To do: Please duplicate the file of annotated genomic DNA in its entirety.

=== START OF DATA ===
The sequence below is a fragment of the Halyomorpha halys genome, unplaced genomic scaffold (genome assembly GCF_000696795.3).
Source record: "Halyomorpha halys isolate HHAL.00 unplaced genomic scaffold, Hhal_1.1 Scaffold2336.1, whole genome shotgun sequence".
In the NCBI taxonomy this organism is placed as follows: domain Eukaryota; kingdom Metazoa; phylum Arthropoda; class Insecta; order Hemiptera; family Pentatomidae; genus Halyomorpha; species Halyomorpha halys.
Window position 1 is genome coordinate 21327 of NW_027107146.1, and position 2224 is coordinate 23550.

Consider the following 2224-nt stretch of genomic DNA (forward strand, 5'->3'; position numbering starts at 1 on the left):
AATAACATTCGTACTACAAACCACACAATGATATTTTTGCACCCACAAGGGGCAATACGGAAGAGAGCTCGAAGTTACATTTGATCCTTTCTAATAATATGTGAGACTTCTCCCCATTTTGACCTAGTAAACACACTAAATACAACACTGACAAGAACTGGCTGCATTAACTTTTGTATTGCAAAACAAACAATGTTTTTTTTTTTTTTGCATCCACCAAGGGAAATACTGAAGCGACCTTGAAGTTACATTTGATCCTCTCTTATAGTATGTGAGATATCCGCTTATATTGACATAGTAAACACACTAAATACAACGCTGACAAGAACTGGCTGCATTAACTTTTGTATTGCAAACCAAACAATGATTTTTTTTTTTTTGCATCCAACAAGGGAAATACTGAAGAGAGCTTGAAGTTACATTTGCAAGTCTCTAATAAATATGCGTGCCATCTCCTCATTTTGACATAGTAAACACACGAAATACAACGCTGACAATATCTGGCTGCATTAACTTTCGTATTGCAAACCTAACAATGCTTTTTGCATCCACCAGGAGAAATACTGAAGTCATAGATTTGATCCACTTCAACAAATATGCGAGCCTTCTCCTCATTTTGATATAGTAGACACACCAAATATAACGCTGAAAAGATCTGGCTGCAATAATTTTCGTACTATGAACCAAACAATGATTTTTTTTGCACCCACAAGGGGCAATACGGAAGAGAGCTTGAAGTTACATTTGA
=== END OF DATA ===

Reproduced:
The sequence below is a fragment of the Halyomorpha halys genome, unplaced genomic scaffold (genome assembly GCF_000696795.3).
Source record: "Halyomorpha halys isolate HHAL.00 unplaced genomic scaffold, Hhal_1.1 Scaffold2336.1, whole genome shotgun sequence".
In the NCBI taxonomy this organism is placed as follows: domain Eukaryota; kingdom Metazoa; phylum Arthropoda; class Insecta; order Hemiptera; family Pentatomidae; genus Halyomorpha; species Halyomorpha halys.
Window position 1 is genome coordinate 21327 of NW_027107146.1, and position 2224 is coordinate 23550.

Consider the following 2224-nt stretch of genomic DNA (forward strand, 5'->3'; position numbering starts at 1 on the left):
AATAACATTCGTACTACAAACCACACAATGATATTTTTGCACCCACAAGGGGCAATACGGAAGAGAGCTCGAAGTTACATTTGATCCTTTCTAATAATATGTGAGACTTCTCCCCATTTTGACCTAGTAAACACACTAAATACAACACTGACAAGAACTGGCTGCATTAACTTTTGTATTGCAAAACAAACAATGTTTTTTTTTTTTTTGCATCCACCAAGGGAAATACTGAAGCGACCTTGAAGTTACATTTGATCCTCTCTTATAGTATGTGAGATATCCGCTTATATTGACATAGTAAACACACTAAATACAACGCTGACAAGAACTGGCTGCATTAACTTTTGTATTGCAAACCAAACAATGATTTTTTTTTTTTTGCATCCAACAAGGGAAATACTGAAGAGAGCTTGAAGTTACATTTGCAAGTCTCTAATAAATATGCGTGCCATCTCCTCATTTTGACATAGTAAACACACGAAATACAACGCTGACAATATCTGGCTGCATTAACTTTCGTATTGCAAACCTAACAATGCTTTTTGCATCCACCAGGAGAAATACTGAAGTCATAGATTTGATCCACTTCAACAAATATGCGAGCCTTCTCCTCATTTTGATATAGTAGACACACCAAATATAACGCTGAAAAGATCTGGCTGCAATAATTTTCGTACTATGAACCAAACAATGATTTTTTTTGCACCCACAAGGGGCAATACGGAAGAGAGCTTGAAGTTACATTTGA